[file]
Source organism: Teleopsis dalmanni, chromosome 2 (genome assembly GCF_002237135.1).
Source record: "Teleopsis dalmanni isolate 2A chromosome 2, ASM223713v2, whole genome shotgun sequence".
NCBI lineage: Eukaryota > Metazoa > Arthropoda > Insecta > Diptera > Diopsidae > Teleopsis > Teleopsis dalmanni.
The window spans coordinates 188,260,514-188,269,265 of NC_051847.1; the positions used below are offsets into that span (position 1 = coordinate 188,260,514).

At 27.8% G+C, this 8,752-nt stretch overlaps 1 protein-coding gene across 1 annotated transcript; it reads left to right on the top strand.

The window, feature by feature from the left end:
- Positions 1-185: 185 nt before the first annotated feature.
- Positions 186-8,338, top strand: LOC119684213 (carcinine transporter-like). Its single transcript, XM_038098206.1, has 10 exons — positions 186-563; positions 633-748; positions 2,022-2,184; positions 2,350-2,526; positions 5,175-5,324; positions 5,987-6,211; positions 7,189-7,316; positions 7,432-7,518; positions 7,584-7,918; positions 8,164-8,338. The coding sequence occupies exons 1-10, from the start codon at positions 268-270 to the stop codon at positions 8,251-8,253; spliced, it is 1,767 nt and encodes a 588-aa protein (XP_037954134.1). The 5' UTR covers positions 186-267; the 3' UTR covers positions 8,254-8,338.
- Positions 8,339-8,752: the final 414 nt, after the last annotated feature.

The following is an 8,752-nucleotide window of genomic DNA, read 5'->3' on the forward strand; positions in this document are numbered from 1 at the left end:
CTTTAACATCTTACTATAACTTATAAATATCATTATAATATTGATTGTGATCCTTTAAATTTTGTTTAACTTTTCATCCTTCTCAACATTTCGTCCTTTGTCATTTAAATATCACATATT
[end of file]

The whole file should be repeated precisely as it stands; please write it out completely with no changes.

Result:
Source organism: Teleopsis dalmanni, chromosome 2 (genome assembly GCF_002237135.1).
Source record: "Teleopsis dalmanni isolate 2A chromosome 2, ASM223713v2, whole genome shotgun sequence".
NCBI lineage: Eukaryota > Metazoa > Arthropoda > Insecta > Diptera > Diopsidae > Teleopsis > Teleopsis dalmanni.
The window spans coordinates 188,260,514-188,269,265 of NC_051847.1; the positions used below are offsets into that span (position 1 = coordinate 188,260,514).

At 27.8% G+C, this 8,752-nt stretch overlaps 1 protein-coding gene across 1 annotated transcript; it reads left to right on the top strand.

The window, feature by feature from the left end:
- Positions 1-185: 185 nt before the first annotated feature.
- Positions 186-8,338, top strand: LOC119684213 (carcinine transporter-like). Its single transcript, XM_038098206.1, has 10 exons — positions 186-563; positions 633-748; positions 2,022-2,184; positions 2,350-2,526; positions 5,175-5,324; positions 5,987-6,211; positions 7,189-7,316; positions 7,432-7,518; positions 7,584-7,918; positions 8,164-8,338. The coding sequence occupies exons 1-10, from the start codon at positions 268-270 to the stop codon at positions 8,251-8,253; spliced, it is 1,767 nt and encodes a 588-aa protein (XP_037954134.1). The 5' UTR covers positions 186-267; the 3' UTR covers positions 8,254-8,338.
- Positions 8,339-8,752: the final 414 nt, after the last annotated feature.

The following is an 8,752-nucleotide window of genomic DNA, read 5'->3' on the forward strand; positions in this document are numbered from 1 at the left end:
CTTTAACATCTTACTATAACTTATAAATATCATTATAATATTGATTGTGATCCTTTAAATTTTGTTTAACTTTTCATCCTTCTCAACATTTCGTCCTTTGTCATTTAAATATCACATATT